I experimented with different computers and USB block chargers and docks. What I found was my MacBook Pro 17" and 15" and the Lasuney dock all result in the error message but if I used the same cables plugged into an Apple or a generic power block the charging worked just fine.

Yes, this is nothing new. A dumb charger (like a power brick or a cigarette lighter adapter in your car) will charge it just fine. Any USB connector that includes data (computer, a dock, a car stereo’s USB AUX port) will make you unlock the device even for charging.

Apple really should provide a way to tell the device to remember its attached device as an authorized one so only have to authorize it once, but so far they have not done so.

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Yes, more than once I’ve run a device down to minimal charge, plugged it in for the night, and gotten up the next morning to find it had… minimal charge. Because I hadn’t looked at it when I plugged it in so didn’t notice it required unlocking. It doesn’t do it all the time, only occasionally. And it’s not just non-Apple accessories, I’m using the cables that came with the devices plugged into an iMac.

I’ve since switched to charging my iPhone using a wireless charger, so no longer have the problem with it, but still do with my iPad. It’s happened often enough I now remember to check, but it seems to me the clever engineers at Apple could allow charging without unlocking, and just block data until unlocked, but I’m not an EE, so maybe there’s some good reason it can’t be done that way.

I am sure that the reason is to make absolutely sure that data cannot leak through the port if the phone is locked due to an unknown security exploit. As Josh details in his article, there is an easy way to get around this: as you did with Qi charging, or by going into settings / Face ID & passcode (or Touch ID & passcode) and turn on the option to allow usb accessories while unlocked. If you’re unconcerned about your device getting into the wrong hands to access data through usb, you should be fine.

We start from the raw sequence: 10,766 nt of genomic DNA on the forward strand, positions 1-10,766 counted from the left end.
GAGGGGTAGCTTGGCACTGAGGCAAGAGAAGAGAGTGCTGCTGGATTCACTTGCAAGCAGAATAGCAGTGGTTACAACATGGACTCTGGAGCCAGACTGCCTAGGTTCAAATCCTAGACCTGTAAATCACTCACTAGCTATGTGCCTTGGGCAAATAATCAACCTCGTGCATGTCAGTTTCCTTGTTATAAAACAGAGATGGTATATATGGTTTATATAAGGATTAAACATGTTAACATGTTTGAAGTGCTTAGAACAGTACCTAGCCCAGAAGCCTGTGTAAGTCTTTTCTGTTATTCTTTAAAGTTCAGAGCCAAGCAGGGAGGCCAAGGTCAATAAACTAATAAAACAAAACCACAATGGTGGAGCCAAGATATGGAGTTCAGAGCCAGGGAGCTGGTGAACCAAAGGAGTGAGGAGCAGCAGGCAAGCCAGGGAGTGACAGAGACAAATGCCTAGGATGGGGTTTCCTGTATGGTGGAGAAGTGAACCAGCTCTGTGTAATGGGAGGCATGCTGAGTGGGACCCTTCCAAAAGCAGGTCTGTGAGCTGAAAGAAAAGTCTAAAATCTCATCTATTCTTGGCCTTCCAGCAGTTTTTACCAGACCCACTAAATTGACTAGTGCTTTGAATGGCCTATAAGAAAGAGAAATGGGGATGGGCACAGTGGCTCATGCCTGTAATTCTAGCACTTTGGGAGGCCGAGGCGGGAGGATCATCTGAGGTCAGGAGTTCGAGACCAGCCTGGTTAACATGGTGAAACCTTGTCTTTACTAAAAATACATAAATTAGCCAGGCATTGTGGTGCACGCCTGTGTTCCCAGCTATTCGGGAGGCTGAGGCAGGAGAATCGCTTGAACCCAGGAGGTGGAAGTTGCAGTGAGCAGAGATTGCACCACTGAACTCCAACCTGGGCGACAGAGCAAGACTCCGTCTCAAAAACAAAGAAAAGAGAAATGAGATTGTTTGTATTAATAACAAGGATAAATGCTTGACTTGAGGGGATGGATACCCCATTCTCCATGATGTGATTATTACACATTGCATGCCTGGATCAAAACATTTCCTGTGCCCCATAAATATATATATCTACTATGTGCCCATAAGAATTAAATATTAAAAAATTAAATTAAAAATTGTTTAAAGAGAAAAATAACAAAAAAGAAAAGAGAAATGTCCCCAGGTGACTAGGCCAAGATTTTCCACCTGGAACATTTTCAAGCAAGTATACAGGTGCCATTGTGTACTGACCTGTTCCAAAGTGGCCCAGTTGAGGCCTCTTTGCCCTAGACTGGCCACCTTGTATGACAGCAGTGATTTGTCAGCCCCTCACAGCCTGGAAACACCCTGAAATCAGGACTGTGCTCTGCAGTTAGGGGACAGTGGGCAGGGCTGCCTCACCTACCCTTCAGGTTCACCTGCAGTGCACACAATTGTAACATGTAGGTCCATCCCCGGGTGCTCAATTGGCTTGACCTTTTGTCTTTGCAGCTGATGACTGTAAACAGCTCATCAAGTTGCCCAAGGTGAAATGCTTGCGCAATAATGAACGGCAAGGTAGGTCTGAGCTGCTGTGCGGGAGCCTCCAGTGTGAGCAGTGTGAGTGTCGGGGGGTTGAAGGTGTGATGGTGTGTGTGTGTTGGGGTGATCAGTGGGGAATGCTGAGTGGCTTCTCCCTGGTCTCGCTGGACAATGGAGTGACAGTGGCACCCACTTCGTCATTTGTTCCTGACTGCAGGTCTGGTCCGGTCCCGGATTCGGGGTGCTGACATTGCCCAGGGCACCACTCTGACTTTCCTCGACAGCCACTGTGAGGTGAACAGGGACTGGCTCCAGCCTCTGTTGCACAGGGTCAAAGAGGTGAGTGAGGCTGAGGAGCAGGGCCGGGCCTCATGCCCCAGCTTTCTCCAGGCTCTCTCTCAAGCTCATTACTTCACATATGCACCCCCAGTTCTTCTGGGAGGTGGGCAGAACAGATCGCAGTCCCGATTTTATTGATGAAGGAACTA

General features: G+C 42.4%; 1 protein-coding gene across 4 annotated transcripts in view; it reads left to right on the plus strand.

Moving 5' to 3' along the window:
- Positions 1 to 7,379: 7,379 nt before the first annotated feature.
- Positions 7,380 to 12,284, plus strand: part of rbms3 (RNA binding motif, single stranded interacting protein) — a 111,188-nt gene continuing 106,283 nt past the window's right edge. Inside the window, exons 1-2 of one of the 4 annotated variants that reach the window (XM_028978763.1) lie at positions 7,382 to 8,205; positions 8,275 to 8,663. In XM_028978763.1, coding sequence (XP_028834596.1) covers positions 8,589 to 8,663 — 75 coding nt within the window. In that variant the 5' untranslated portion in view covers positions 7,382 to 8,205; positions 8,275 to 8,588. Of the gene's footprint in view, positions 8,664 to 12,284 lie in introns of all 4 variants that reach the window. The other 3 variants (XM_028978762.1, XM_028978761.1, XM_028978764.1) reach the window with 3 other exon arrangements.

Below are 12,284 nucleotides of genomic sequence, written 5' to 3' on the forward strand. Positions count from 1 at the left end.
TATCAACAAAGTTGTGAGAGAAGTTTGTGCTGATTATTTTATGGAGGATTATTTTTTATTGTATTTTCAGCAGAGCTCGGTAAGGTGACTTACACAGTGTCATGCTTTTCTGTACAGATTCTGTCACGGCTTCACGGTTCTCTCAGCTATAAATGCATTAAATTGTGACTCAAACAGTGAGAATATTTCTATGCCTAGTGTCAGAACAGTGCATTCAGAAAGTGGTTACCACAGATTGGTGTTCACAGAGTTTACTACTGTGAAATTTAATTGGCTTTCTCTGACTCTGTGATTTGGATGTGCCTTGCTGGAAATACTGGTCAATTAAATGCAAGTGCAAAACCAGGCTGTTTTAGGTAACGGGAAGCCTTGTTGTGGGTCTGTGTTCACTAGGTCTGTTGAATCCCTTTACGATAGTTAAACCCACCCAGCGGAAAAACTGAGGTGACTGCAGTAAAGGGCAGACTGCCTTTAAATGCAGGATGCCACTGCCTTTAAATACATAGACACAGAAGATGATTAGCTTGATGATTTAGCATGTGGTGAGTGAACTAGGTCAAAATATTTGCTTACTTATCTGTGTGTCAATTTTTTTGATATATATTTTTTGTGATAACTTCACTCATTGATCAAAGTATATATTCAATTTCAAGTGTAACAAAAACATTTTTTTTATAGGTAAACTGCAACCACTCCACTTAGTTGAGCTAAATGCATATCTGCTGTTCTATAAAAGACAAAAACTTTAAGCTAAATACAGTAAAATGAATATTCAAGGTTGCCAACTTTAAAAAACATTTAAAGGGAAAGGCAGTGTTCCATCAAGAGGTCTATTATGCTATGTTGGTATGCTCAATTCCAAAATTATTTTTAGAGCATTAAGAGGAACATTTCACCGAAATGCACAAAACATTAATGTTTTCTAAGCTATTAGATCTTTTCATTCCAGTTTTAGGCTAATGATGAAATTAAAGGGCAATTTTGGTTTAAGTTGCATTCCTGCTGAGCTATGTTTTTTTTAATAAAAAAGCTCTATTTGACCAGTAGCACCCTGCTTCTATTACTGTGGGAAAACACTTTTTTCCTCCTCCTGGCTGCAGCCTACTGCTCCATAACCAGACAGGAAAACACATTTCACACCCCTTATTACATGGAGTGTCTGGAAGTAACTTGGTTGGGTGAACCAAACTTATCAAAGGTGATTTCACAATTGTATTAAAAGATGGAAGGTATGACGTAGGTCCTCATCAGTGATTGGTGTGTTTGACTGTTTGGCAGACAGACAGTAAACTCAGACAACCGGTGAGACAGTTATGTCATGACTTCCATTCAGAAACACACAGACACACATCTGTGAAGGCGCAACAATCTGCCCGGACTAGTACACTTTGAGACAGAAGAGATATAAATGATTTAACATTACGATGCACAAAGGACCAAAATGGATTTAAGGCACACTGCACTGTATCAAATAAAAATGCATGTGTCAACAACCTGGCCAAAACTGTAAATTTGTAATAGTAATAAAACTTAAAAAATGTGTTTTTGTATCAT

The problem with this is that for the phone to recognize the attached device it has to exchange at least a tiny bit of data with the device. That is, until the other device sends a reasonably distinct identifier, the Apple device has no basis on which to recognize it. (And “reasonably distinct” means “not spoofable”.)

The most secure policy is the one Apple has taken: exchange no data at all before unlocking. Anything else would have the potential for either device spoofing or an exploit of the recognition algorithm.


I could’ve sworn this was already the case; I have a large number of docks and dockable devices, some going back to 30-pin, and it seems to me that it was easy to “train” a given iOS device to “trust” a given dock. Occasionally when I introduce a new device or reintroduce a factory-restored device, I get the unlock message, but once completed, “remembering” the Dock isn’t an issue.

One thing I know for certain, is that at least on a per-app basis, the app certainly is capable of remembering its settings per-dock; e.g., JetAudio definitely remembers the preferred volume between three docks I use. Though, admittedly, I have run into many a dock that was a cheap, non-MFi-Certified device that required both unlock and a volume reset with each use.

I’m honestly confused how my personal experiences do not seem to align with others.

EDIT: I just realized I dropped in on a three-years old conversation; please disregard.